Ricard tells of Tenzin Palmo, an English nun who spent many years in retreat, who wrote: ‘People say they have no time for ‘meditation.’ It’s not true! You can meditate walking down the corridor, waiting for the traffic lights to change, at the computer, standing in a queue, in the bathroom, combing your hair. Just be there in the present, without the mental commentary.’
Even in the Bible, Thessalonians 5: 16-18, it says: Rejoice always; pray without ceasing. in everything give thanks; for this is God’s will for you in Christ Jesus.
Ricard recommends that we cultivate a number of qualities to experience our relationship with time more harmoniously.
1) Mindfulness allows us to be aware of the passage of time.
2) Proper motivation gives color and value to time.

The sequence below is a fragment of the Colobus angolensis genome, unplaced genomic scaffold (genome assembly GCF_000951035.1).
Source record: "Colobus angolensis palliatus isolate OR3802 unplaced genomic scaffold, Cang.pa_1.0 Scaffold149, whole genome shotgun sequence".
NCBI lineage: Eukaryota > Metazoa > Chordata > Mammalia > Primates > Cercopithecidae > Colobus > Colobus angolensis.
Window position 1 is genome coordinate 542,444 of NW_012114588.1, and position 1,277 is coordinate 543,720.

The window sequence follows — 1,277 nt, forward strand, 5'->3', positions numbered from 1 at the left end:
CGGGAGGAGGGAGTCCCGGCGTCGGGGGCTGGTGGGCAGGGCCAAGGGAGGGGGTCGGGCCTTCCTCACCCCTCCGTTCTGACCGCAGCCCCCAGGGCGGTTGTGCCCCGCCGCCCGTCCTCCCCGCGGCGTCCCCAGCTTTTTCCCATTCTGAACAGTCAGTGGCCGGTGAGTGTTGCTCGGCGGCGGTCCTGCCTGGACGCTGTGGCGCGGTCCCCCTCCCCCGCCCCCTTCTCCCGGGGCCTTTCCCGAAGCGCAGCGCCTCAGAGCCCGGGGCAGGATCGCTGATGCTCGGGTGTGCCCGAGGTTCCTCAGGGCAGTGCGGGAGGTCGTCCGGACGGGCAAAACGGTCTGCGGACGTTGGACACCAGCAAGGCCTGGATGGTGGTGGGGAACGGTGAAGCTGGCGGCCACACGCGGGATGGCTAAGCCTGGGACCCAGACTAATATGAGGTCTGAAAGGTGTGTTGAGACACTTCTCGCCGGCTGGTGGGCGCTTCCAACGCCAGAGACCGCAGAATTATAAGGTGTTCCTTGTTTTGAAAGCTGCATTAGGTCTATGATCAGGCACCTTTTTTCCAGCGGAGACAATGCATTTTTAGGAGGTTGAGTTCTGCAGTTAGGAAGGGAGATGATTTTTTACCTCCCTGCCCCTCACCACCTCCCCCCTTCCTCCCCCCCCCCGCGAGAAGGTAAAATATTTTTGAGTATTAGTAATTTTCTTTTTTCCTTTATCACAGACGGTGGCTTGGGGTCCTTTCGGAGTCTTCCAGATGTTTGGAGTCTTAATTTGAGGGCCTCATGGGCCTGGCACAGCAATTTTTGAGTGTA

3) Diligence allows us to put it to good use.
4) Inner freedom prevents time being hijacked by disturbing emotions.
Finally, he ends by saying, “From the day we are born, every second, every step, brings us closer to death…. A lucid awareness of the nature of things inspires us to live every passing day to the full.”
I will try my best to enjoy my last days in Oman without wishing for them to hurry and pass. I must slow down, contemplate, appreciate, savor these final days, hours, moments. Because I know I will miss this place, and my dear friends, when I’m gone.